Reducing problem behavior. In terms of reducing problem behavior, Hart and Banda (14) showed that PECS training was a highly effective intervention for one of four participants, moderately effective for two participants, and questionably effective for one participant. Preston and Carter (15) meta-analysis described just two studies for problem behavior. For a reduction of problem behavior, PECS training was a highly effective intervention for one study and moderately effective for other one study. This results suggested that PECS is an effective intervention for decreasing problem behavior (e.g. tantrums, grabbing, out of seat, throwing objects).
Based on the above mentioned meta-analyses we may conclude that PECS training has been highly or moderately effective for many participants (more than half) with autism in increasing functional communication skills. Moreover, some participants that used PECS increased speech and decreased problem behavior. On balance, the reviewed studies provide evidence that PECS training may be an effective intervention for children with autism who have little or no speech. A very recent publication by Maglione et al. (20) provides guidelines regarding nonmedical interventions for children with autism. Based on a systematic review of scientific evidence, the authors conclude that research regarding PECS offers moderate strength of evidence of efficacy (i.e., the experts were reasonably confident of the intervention’s positive effects). Investigators recommend that “individuals with autism spectrum disorders who have limited verbal language, or those who do not respond to multiple interventions aimed at improving communication, should be offered the opportunity to use PECS” (pg. 175). In the same article, Maglione et al. mention that they had not identified any controlled trials or observational studies on the efficacy or effectiveness of Augmentative and Alternative Communication (AAC) tools. PECS is well suited to be transitioned to a variety of AAC, including high-tech speech generating devices (SGDs). Frost and McGowan (21, 22) write about critical factors in transitioning from PECS to SGDs. This publication is noteworthy as PECS is often the first intervention implemented for children who do not speak, but as they progress through PECS phases (usually after they have mastered Phase IV), parents as well as professionals may want to move to a system which accommodates expanding vocabulary and complexity of communicative interactions. The authors emphasize the fact that in order for the transition from PECS to SGDs to be successful it must be done so that the individual does not lose any current communication abilities. Despite the fact that nowadays we have more information on the effectiveness of PECS than even five years ago and that this system is widely used, at least in the US (23), many common misunderstandings about this therapeutic application are still prevailing. Some of them are listed in Bondy (24) and summarized below:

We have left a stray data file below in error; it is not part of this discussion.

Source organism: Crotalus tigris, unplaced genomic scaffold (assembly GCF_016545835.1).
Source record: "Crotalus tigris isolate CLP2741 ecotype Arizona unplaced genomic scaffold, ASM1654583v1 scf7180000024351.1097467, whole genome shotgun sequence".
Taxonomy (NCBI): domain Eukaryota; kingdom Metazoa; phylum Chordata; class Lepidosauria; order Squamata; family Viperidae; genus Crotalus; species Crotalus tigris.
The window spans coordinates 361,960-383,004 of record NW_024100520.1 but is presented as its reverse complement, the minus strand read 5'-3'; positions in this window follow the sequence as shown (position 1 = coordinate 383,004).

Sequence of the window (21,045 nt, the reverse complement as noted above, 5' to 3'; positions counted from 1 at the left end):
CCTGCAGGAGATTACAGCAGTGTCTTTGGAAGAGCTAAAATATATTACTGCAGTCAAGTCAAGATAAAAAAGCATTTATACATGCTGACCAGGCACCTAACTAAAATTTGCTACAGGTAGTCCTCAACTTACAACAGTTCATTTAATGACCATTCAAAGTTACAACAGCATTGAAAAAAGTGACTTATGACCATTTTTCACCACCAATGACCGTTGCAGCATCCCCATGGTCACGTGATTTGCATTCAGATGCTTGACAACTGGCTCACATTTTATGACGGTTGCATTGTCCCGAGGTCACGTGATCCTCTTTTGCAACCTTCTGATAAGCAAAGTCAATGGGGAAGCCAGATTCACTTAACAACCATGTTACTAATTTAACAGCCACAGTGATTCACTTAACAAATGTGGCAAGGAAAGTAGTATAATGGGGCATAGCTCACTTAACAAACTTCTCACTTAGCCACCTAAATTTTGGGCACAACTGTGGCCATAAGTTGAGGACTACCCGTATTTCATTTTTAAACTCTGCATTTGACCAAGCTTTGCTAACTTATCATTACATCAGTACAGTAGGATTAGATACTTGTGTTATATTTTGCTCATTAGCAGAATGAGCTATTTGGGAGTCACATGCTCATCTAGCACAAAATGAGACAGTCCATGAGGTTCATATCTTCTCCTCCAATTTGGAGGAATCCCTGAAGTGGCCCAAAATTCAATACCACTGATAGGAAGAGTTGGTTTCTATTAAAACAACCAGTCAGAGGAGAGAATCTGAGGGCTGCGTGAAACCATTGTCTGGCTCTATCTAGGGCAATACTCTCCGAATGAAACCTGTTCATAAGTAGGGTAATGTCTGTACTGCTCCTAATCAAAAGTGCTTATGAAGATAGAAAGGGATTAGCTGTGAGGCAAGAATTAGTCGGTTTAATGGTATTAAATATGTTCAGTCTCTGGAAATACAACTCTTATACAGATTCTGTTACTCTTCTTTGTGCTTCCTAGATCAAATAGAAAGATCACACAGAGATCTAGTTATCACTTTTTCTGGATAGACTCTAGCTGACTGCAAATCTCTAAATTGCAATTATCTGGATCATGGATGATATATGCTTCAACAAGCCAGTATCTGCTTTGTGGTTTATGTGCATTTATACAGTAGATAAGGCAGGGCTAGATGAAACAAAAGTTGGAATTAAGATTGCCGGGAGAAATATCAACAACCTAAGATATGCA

If you use visual stimuli, it is PECS
The effectiveness of the PECS training is not based on a specific kind or number of pictures, but on the assumptions of the whole system and how it is implemented. An important element of this system is to learn that the functional communication serves as a tool to exchange information (for example, by means of visual stimuli, but not necessarily). One may use visual stimuli and not use PECS at all.
If you use activity schedules, it is PECS
The PECS system is based on “active speech”, the person “asks” for things he wants or “says” what is of interest to him. The activity schedule, on the other hand, refers to “passive speech”, as the person “reads/recognizes” what he or she would do.
PECS is developed only for children who do not speak
This system can be used as an alternative or augmentative communication depending on the child’s needs. This means that it can be used by children who do not speak at all as well as the ones who have difficulty speaking. (e.g. indistinct pronunciation). The idea behind using PECS for children for whom speech is a strenuous activity is to lower the effort needed for communication, thus reinforce verbal behaviour meanwhile working on clearer or easier production of words.
If you start to use PECS, you stop teaching how to speak
In PECS, the communicative partner always tries to promote speech (e.g., via naming pictures that are given to him by the speaker before an exchange takes place, by introducing a time delay between first part of the sentence (i.e., I want) and the name of the desired object). Thus, teaching that speaking is an ubiquitous activity is an inherent part of PECS.
If you start using PECS, the child will have no motivations to learn how to speak